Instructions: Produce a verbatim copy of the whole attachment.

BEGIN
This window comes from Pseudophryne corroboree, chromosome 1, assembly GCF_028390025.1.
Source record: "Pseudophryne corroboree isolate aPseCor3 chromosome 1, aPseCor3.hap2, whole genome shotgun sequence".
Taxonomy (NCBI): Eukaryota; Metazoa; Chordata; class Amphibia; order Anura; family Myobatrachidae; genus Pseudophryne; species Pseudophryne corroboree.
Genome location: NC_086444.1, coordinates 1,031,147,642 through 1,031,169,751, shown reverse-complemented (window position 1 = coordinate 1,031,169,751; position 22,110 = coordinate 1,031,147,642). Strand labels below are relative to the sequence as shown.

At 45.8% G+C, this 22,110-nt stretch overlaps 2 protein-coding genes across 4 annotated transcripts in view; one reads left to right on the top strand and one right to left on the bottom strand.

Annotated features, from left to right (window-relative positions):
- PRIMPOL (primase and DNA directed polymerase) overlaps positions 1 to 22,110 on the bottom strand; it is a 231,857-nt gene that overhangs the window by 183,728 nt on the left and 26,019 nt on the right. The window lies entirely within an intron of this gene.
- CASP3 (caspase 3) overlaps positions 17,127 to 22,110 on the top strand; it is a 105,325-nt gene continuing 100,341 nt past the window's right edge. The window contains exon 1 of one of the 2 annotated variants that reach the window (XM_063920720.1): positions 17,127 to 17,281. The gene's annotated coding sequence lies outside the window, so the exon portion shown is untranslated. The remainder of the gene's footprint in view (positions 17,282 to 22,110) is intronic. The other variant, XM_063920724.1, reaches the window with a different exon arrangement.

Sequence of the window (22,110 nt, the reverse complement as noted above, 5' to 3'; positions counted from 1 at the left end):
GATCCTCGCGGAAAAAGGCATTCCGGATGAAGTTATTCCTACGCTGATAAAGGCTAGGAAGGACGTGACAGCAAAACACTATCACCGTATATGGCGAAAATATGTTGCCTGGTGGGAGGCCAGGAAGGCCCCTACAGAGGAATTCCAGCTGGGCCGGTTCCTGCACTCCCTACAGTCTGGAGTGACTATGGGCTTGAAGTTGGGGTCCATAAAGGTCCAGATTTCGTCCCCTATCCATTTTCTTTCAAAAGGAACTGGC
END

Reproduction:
This window comes from Pseudophryne corroboree, chromosome 1, assembly GCF_028390025.1.
Source record: "Pseudophryne corroboree isolate aPseCor3 chromosome 1, aPseCor3.hap2, whole genome shotgun sequence".
Taxonomy (NCBI): Eukaryota; Metazoa; Chordata; class Amphibia; order Anura; family Myobatrachidae; genus Pseudophryne; species Pseudophryne corroboree.
Genome location: NC_086444.1, coordinates 1,031,147,642 through 1,031,169,751, shown reverse-complemented (window position 1 = coordinate 1,031,169,751; position 22,110 = coordinate 1,031,147,642). Strand labels below are relative to the sequence as shown.

At 45.8% G+C, this 22,110-nt stretch overlaps 2 protein-coding genes across 4 annotated transcripts in view; one reads left to right on the top strand and one right to left on the bottom strand.

Annotated features, from left to right (window-relative positions):
- PRIMPOL (primase and DNA directed polymerase) overlaps positions 1 to 22,110 on the bottom strand; it is a 231,857-nt gene that overhangs the window by 183,728 nt on the left and 26,019 nt on the right. The window lies entirely within an intron of this gene.
- CASP3 (caspase 3) overlaps positions 17,127 to 22,110 on the top strand; it is a 105,325-nt gene continuing 100,341 nt past the window's right edge. The window contains exon 1 of one of the 2 annotated variants that reach the window (XM_063920720.1): positions 17,127 to 17,281. The gene's annotated coding sequence lies outside the window, so the exon portion shown is untranslated. The remainder of the gene's footprint in view (positions 17,282 to 22,110) is intronic. The other variant, XM_063920724.1, reaches the window with a different exon arrangement.

Sequence of the window (22,110 nt, the reverse complement as noted above, 5' to 3'; positions counted from 1 at the left end):
GATCCTCGCGGAAAAAGGCATTCCGGATGAAGTTATTCCTACGCTGATAAAGGCTAGGAAGGACGTGACAGCAAAACACTATCACCGTATATGGCGAAAATATGTTGCCTGGTGGGAGGCCAGGAAGGCCCCTACAGAGGAATTCCAGCTGGGCCGGTTCCTGCACTCCCTACAGTCTGGAGTGACTATGGGCTTGAAGTTGGGGTCCATAAAGGTCCAGATTTCGTCCCCTATCCATTTTCTTTCAAAAGGAACTGGC